The use of these new media outlets generally implement either push or pull marketing. Push marketing is characterized by the agent telling the audience why they should agree with their opinion. Pull marketing is in direct opposition to push marketing. Pull marketing is characterized by the audience telling the political agent what information they want in order to make a decision. Many of these sites promote individuals to share their political opinion with others via online relationships, social networking or non-political interest sites allowing proactive people to pass their opinions others. In essence, these new internet outlets exhibit both push and pull marketing, the public may not even be aware that political factions are "planting" the messages; they may believe that they are directing the process.

Beyond the differences in the type of media (broadcast or print), there are also differences in the audience, the message and the medium that contains it, and how that message is regulated. The regulation and dissemination of information by the media is in constant question, and a multitude of government agencies attempt to provide clear guidelines for those questions. These government regulations are often at odds with the main goal of the media agency - profit. Large media corporations have been known to do anything to make a profit - yellow journalism, muckraking, sensationalization of a story, anything to make their message more palatable to the general public. These corporations must decide what is news worthy, how will this news benefit their sponsors/advertisers, and most importantly keeping their audience. One group is attempting to keep the news as unbiased and truthful to keep the general public informed, while the other group is trying to maximize profits, perhaps altering the truth. This struggle causes a public dilemma.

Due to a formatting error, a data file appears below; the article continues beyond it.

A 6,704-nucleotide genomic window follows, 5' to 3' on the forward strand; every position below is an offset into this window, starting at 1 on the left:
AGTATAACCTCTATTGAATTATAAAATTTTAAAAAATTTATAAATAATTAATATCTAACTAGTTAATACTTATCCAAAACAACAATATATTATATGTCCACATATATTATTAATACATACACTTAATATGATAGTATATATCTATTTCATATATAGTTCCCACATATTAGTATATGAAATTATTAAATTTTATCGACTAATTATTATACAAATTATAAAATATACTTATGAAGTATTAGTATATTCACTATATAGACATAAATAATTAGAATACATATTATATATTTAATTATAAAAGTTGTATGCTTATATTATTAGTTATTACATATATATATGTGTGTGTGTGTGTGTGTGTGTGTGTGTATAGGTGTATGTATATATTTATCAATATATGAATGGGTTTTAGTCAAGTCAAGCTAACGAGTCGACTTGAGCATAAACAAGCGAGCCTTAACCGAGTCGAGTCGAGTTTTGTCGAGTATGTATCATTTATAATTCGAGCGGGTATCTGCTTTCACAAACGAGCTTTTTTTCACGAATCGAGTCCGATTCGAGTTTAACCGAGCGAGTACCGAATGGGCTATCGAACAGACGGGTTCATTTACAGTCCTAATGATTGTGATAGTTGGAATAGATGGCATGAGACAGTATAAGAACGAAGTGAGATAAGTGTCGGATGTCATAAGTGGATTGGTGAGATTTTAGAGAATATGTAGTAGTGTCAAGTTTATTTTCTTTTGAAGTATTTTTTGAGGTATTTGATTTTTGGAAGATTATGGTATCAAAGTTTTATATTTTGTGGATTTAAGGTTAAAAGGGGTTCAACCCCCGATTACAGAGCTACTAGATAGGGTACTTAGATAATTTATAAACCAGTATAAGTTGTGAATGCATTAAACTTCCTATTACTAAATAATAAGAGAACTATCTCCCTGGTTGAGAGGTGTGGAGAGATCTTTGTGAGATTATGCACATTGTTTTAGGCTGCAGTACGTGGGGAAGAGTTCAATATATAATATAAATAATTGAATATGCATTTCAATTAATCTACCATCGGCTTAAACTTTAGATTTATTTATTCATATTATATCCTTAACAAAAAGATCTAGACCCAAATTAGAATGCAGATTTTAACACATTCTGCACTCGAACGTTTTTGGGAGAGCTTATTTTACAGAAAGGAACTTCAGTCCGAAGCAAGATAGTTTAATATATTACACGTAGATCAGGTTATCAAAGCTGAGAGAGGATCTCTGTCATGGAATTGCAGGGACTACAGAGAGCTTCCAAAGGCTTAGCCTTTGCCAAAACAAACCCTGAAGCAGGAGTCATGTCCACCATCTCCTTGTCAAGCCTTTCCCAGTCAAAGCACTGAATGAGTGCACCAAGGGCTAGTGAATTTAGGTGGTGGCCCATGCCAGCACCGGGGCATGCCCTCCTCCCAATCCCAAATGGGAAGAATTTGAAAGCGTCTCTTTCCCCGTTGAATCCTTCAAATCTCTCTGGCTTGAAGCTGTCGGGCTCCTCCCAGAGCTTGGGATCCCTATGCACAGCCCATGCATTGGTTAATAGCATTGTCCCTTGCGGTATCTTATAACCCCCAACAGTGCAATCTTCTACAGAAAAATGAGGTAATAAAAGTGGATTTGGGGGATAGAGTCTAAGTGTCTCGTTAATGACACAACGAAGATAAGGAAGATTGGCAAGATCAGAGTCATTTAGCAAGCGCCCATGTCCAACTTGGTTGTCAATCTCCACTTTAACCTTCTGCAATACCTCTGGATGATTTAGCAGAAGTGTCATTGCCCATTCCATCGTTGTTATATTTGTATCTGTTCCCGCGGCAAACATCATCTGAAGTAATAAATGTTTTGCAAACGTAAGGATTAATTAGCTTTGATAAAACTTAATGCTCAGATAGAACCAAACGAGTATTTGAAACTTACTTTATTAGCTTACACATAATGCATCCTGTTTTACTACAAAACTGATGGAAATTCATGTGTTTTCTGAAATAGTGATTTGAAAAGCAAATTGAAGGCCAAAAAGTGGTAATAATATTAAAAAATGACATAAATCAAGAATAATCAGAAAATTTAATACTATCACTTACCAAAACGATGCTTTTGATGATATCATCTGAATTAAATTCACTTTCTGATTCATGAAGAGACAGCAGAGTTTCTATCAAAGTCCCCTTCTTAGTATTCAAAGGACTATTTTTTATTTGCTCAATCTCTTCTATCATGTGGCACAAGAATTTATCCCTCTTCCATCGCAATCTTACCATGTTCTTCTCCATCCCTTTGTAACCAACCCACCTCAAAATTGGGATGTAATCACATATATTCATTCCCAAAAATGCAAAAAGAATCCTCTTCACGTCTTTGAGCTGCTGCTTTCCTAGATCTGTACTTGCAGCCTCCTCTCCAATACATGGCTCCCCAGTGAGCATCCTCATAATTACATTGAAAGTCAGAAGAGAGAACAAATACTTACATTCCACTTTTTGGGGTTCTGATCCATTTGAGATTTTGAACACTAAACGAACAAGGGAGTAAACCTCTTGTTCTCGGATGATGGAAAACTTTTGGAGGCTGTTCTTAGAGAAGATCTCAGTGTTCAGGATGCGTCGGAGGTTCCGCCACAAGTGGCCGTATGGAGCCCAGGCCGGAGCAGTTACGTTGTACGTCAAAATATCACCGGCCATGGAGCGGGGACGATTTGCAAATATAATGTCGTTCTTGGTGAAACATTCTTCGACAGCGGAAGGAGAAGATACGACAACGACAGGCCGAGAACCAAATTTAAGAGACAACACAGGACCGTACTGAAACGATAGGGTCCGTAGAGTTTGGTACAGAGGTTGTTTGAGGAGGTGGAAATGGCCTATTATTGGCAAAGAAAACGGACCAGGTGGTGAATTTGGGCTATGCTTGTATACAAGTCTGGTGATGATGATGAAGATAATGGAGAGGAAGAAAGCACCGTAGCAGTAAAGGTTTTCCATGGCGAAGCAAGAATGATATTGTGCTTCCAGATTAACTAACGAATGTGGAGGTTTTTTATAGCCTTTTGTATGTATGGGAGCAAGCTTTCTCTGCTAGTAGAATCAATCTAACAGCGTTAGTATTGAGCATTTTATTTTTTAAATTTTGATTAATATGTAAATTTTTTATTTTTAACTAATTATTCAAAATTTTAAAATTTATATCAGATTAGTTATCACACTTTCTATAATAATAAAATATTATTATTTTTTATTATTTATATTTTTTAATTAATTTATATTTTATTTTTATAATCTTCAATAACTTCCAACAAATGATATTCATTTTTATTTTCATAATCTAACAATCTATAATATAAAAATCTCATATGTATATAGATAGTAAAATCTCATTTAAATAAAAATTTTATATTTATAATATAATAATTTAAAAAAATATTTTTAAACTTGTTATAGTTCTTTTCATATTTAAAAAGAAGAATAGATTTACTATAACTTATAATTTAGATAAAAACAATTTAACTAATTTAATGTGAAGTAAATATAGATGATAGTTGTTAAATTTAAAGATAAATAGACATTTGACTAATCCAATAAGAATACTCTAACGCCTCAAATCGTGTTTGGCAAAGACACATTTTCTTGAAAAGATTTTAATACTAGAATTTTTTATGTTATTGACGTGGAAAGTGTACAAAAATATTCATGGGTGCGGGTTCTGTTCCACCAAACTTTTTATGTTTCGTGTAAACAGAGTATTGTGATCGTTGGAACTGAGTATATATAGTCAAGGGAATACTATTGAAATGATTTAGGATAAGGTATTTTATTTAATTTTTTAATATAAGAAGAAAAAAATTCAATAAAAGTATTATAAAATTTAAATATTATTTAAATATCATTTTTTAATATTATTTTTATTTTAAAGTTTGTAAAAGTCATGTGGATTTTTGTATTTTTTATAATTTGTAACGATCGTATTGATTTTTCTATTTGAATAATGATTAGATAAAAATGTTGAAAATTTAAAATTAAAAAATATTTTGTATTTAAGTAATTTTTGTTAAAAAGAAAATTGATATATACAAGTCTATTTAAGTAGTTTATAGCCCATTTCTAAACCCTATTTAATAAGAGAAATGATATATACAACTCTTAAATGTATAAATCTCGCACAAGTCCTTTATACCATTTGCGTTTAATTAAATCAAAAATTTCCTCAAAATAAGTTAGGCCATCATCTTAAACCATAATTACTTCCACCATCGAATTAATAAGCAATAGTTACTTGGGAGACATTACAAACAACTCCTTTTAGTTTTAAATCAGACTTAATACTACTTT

The Federal Communication Commission (FCC) was founded in 1934 to regulate the telephone industry, but its current jurisdiction includes the broadcast industry. The FCC has passed three rules in an effort to insure the media industry does not interfere with the publics right to truth, but many feel it still isn't enough. The fairness doctrine, the equal opportunities rule, and the reasonable access rules all were designed to regulate media's content. The fairness doctrine maintained that the content on broadcast television be "fair and balanced (MBC 2008)." However, this rule was repealed during the Reagan administration citing the diversity of stations would create a "fair and balanced" marketplace of ideas. The Equal Opportunity Rule extended the idea of a fair and balanced media by regulating candidate airtime. Under this rule, broadcasters are forced to offer equal airtime at equal costs to all candidates. By the FCC's regulation of the media industry, the public access to fair and balanced news has been protected, but with the ever-changing types of media, legislation and regulation is not responding fast enough to insure these standards are met.

The 2008 presidential election can be analyzed to assess if the news media are presenting a truly fair and balanced message. It is difficult to believe that the news could ever be reported in a fully unbiased manner. However, is today's media regulated and broadcasted to come as close to this standard as possible? Is the coverage of the president and the candidates fair and balanced? When analyzing the process of how the president informs the public, it is also understood that the delivery of his information always has a "spin". Any president will try to sway the media to his point of view, hoping that their message will earn them high approval ratings, a clear indicator of the general public's support. These ratings not only tell the president what the public wants, but also their feelings about his actions. The president's press staff is devoted to crafting his message in a way that will show him in a positive light, regardless of content. This message is conveyed each day to a core of White House reporters though a daily briefing. The reporting of the president on a daily basis would make one believe that constant communication with the public will guarantee him a positive rating, but more importantly, allow him to control the amount of time with the public.

This media control is a major reason for the increase of public awareness regarding the president's profile. The president's message is always accessible to the public, allowing him to push his agenda to congress, creating legislation based solely on his view of government policy. Should the media have this great of an affect on public policy? Knowing this, should the president (or any other political agent) strive to control this medium of communication to the populace? In turn, does the media have a responsibility to the people to use this power in a moral way? Is the media truly fair and balanced? All these questions are inherent to understanding the interconnected nature of politics and the media.